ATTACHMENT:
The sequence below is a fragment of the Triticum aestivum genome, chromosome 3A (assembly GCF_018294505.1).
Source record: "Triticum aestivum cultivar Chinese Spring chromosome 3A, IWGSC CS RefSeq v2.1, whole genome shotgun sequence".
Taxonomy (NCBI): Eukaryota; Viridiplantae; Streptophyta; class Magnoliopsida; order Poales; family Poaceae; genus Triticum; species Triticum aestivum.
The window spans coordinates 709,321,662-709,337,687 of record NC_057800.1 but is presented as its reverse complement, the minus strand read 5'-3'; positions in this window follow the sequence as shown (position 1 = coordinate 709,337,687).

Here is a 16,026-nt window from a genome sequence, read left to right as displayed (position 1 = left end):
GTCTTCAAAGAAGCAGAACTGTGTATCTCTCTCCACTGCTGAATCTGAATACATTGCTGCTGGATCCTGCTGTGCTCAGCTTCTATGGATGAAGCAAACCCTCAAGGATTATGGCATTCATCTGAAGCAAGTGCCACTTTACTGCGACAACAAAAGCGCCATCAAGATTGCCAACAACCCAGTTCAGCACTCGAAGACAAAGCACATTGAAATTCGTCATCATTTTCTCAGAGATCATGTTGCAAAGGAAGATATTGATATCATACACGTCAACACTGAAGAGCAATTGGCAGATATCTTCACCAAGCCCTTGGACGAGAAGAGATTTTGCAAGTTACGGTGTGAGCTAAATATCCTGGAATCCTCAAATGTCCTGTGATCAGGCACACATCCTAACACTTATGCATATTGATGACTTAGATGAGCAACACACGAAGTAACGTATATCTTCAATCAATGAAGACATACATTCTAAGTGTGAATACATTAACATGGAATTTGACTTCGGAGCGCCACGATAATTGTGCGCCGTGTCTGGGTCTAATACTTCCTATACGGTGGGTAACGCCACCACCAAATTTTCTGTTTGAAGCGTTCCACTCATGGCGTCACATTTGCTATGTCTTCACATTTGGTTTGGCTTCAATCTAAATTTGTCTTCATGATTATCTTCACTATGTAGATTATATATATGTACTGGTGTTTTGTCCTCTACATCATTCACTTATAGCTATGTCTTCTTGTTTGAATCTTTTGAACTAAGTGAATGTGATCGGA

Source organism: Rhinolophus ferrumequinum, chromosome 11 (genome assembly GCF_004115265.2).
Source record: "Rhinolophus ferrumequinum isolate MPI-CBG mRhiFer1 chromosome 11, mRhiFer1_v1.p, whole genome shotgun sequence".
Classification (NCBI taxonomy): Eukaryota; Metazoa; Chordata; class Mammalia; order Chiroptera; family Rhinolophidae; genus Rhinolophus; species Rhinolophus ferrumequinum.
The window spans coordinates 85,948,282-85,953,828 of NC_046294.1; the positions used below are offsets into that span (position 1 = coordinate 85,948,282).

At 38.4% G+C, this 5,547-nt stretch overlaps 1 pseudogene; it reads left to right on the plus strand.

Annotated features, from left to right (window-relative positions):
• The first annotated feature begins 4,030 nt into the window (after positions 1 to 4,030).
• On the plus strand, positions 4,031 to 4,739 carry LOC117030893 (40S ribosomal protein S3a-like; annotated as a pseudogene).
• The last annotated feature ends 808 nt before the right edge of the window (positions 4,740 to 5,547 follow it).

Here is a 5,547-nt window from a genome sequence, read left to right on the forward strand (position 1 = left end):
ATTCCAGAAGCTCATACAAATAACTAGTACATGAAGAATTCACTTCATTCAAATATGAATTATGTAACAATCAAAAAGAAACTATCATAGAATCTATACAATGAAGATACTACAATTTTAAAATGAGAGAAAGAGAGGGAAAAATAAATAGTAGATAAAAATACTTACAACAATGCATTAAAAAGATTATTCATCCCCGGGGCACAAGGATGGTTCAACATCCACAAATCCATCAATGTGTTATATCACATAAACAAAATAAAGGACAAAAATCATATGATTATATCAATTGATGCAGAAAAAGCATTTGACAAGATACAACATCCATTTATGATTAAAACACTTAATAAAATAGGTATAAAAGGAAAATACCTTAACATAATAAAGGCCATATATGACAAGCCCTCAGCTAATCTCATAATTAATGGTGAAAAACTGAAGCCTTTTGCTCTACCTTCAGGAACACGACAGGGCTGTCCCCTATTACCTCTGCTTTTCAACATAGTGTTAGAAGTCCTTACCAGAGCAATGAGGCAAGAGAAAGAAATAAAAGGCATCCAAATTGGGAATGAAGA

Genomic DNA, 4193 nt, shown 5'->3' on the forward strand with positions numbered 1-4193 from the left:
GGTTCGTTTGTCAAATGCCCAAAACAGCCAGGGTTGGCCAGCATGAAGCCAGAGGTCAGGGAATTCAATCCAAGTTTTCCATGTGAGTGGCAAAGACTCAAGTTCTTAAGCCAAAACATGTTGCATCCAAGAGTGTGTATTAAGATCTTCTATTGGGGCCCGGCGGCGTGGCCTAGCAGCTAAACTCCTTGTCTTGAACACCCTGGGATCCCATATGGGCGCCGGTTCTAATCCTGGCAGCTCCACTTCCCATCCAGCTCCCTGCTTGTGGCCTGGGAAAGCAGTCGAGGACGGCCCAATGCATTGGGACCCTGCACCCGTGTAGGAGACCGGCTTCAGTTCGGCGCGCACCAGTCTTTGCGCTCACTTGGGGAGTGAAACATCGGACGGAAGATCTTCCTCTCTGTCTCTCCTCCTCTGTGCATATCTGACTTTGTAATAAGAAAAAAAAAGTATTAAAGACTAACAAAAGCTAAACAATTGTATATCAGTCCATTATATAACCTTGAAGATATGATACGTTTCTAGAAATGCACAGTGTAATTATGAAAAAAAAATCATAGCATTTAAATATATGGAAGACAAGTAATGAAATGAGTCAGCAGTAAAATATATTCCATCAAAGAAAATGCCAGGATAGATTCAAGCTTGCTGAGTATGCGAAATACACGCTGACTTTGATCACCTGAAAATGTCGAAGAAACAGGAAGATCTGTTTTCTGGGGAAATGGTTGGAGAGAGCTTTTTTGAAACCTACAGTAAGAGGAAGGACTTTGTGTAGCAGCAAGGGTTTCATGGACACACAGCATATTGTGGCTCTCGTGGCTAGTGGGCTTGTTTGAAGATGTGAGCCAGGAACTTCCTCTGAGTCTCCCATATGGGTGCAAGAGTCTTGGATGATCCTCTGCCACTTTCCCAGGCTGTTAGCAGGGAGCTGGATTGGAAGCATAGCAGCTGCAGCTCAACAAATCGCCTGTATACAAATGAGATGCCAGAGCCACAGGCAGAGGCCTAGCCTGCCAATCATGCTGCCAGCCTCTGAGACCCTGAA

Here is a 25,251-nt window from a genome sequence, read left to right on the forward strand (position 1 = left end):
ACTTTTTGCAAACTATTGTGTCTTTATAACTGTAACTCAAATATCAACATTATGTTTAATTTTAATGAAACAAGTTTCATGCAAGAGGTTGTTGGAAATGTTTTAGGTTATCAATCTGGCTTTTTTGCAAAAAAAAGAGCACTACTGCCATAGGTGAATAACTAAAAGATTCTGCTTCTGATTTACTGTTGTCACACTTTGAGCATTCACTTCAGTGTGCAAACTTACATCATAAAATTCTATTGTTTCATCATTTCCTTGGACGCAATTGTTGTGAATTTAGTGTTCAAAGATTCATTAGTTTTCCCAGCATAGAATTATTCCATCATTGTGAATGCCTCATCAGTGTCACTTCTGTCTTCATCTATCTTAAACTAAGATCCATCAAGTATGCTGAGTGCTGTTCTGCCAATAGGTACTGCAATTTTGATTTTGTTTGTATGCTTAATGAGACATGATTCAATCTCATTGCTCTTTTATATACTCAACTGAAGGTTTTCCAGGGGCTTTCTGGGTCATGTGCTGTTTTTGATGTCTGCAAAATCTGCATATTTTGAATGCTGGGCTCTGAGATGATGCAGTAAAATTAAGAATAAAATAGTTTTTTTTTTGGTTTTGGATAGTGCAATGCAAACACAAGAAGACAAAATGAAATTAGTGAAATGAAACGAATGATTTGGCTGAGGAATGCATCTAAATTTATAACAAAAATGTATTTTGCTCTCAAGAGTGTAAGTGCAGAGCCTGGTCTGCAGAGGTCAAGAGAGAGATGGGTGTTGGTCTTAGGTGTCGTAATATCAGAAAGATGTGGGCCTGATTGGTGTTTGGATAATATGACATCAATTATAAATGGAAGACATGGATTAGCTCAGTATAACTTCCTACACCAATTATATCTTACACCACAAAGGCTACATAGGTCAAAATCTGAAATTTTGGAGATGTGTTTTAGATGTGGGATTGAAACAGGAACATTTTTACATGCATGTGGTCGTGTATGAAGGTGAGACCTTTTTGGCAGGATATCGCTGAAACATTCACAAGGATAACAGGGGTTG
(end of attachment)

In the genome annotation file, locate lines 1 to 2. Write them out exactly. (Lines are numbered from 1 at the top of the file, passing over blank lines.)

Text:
The sequence below is a fragment of the Triticum aestivum genome, chromosome 3A (assembly GCF_018294505.1).
Source record: "Triticum aestivum cultivar Chinese Spring chromosome 3A, IWGSC CS RefSeq v2.1, whole genome shotgun sequence".